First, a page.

Validation of the Polish version of the Dizziness Handicap Inventory
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Upper-Silesian Rehabilitation Centre, Tarnowskie Góry, Poland (1st Rehabilitation Unit)
Nofer Institute of Occupational Medicine, Łódź, Poland (Audiology and Phoniatrics Clinic)
Online publication date: 2019-08-08
Corresponding author
Sylwia Szostek-Rogula   

Upper-Silesian Rehabilitation Centre, 1st Rehabilitation Unit, Śniadeckiego 1, 42-604 Tarnowskie Góry, Poland
Med Pr 2019;70(5):529–534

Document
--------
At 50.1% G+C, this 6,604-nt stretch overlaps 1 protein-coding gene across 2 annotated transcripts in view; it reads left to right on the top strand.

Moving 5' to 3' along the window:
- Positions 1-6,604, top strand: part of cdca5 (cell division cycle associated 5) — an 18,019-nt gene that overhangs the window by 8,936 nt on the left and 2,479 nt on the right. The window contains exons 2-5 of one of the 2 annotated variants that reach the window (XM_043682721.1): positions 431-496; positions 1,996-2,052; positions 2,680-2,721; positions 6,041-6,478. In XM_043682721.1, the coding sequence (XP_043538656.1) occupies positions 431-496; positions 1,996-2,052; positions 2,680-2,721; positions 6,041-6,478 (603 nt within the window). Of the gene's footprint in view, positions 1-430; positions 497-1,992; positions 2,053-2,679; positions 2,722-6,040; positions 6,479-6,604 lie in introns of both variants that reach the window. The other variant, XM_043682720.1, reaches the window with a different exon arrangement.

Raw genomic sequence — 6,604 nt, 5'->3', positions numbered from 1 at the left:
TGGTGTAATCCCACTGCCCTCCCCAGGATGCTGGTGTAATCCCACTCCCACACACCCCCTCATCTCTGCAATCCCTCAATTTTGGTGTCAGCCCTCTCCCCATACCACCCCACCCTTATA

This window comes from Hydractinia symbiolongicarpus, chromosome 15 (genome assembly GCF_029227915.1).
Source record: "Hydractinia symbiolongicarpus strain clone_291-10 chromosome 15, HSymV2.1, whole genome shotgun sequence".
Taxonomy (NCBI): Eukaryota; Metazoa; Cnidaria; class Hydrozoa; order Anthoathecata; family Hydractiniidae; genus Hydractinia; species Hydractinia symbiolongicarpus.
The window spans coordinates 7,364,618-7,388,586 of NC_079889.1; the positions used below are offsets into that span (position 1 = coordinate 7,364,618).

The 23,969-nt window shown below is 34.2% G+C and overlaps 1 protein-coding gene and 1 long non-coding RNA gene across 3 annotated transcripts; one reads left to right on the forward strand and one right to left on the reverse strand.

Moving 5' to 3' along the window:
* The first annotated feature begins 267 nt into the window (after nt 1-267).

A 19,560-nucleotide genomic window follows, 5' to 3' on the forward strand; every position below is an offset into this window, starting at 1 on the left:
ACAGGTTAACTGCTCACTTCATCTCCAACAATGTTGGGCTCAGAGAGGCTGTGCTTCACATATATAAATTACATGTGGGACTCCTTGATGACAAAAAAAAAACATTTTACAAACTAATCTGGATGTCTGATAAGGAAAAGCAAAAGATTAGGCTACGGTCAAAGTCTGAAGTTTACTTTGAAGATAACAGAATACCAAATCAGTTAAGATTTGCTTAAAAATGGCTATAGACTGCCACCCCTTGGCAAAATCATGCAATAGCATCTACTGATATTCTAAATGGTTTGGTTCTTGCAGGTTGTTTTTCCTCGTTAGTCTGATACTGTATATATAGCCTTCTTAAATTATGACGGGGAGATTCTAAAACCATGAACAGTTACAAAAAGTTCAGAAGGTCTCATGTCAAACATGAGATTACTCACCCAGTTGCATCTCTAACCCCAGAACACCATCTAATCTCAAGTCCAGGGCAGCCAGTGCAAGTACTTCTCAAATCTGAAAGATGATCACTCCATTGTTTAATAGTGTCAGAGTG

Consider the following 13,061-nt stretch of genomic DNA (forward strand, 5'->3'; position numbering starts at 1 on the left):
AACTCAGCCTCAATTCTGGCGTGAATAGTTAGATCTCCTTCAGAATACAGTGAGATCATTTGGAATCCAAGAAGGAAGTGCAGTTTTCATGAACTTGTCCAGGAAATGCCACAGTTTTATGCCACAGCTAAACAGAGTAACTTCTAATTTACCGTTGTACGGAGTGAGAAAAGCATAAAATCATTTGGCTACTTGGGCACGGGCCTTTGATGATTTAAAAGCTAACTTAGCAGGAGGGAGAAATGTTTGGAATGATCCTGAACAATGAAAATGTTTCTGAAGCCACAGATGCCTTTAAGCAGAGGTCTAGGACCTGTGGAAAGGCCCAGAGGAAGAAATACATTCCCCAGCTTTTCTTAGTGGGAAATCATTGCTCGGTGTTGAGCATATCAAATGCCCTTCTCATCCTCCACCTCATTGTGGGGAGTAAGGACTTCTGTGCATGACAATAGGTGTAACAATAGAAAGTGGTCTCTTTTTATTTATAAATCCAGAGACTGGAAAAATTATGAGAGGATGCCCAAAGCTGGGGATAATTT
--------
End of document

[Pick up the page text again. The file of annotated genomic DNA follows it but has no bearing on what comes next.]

Background: The Dizziness Handicap Inventory (DHI) was established to assess the impact of dizziness and balance problems on the quality of life. The aim of the study was to validate the Polish version of DHI for patients with vestibular disorders. Material and Methods: Two hundred and thirty patients diagnosed with vestibular impairment and/or positional vertigo were included in the study. The mean age of the study group was 56.2 years (SD = 13.6). The factor structure (the principal component analysis − PCA), internal consistency (Cronbach’s α), and discrimination ability (the receiver operating characteristic [ROC] curve) were examined. Results: A satisfactory internal consistency was found (Cronbach’s α coefficient = 0.92), while no floor or ceiling effect was revealed. The Dizziness Handicap Inventory demonstrated a good ability to discriminate between patients with and without the handicap (sensitivity and specificity about 80%, the cutoff point = 56). In PCA a 3-factor solution was obtained, with the factors related to restrictions in daily life, positional symptoms and visual-vestibular symptoms, which was not in agreement with the subscales provided in the original version. Conclusions: The Polish version of DHI demonstrates satisfactory measurement properties and can be used to assess the impact of dizziness on handicap and the quality of life. The functional, emotional, and physical subscales were not confirmed. In particular, the functional subscale revealed no satisfactory internal consistency which provides an indication for further studies. Med Pr. 2019;70(5):529–34